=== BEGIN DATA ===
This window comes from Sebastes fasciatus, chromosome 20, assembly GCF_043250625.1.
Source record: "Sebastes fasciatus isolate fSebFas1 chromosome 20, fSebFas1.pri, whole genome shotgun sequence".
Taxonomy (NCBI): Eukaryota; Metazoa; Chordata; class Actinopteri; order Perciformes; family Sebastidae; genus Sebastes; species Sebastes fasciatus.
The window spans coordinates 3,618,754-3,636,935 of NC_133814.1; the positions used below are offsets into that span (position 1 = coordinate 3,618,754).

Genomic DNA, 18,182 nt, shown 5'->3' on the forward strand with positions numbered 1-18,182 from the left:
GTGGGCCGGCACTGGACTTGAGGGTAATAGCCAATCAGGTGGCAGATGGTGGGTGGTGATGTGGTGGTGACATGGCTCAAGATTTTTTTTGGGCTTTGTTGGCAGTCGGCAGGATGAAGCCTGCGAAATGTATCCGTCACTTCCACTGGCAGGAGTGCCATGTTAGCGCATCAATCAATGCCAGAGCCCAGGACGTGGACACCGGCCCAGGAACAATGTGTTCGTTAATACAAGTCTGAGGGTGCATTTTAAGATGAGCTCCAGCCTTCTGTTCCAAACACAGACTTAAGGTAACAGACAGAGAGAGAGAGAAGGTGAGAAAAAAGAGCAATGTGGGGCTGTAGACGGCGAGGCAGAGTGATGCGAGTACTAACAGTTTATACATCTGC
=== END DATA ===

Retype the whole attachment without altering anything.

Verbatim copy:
This window comes from Sebastes fasciatus, chromosome 20, assembly GCF_043250625.1.
Source record: "Sebastes fasciatus isolate fSebFas1 chromosome 20, fSebFas1.pri, whole genome shotgun sequence".
Taxonomy (NCBI): Eukaryota; Metazoa; Chordata; class Actinopteri; order Perciformes; family Sebastidae; genus Sebastes; species Sebastes fasciatus.
The window spans coordinates 3,618,754-3,636,935 of NC_133814.1; the positions used below are offsets into that span (position 1 = coordinate 3,618,754).

Genomic DNA, 18,182 nt, shown 5'->3' on the forward strand with positions numbered 1-18,182 from the left:
GTGGGCCGGCACTGGACTTGAGGGTAATAGCCAATCAGGTGGCAGATGGTGGGTGGTGATGTGGTGGTGACATGGCTCAAGATTTTTTTTGGGCTTTGTTGGCAGTCGGCAGGATGAAGCCTGCGAAATGTATCCGTCACTTCCACTGGCAGGAGTGCCATGTTAGCGCATCAATCAATGCCAGAGCCCAGGACGTGGACACCGGCCCAGGAACAATGTGTTCGTTAATACAAGTCTGAGGGTGCATTTTAAGATGAGCTCCAGCCTTCTGTTCCAAACACAGACTTAAGGTAACAGACAGAGAGAGAGAGAAGGTGAGAAAAAAGAGCAATGTGGGGCTGTAGACGGCGAGGCAGAGTGATGCGAGTACTAACAGTTTATACATCTGC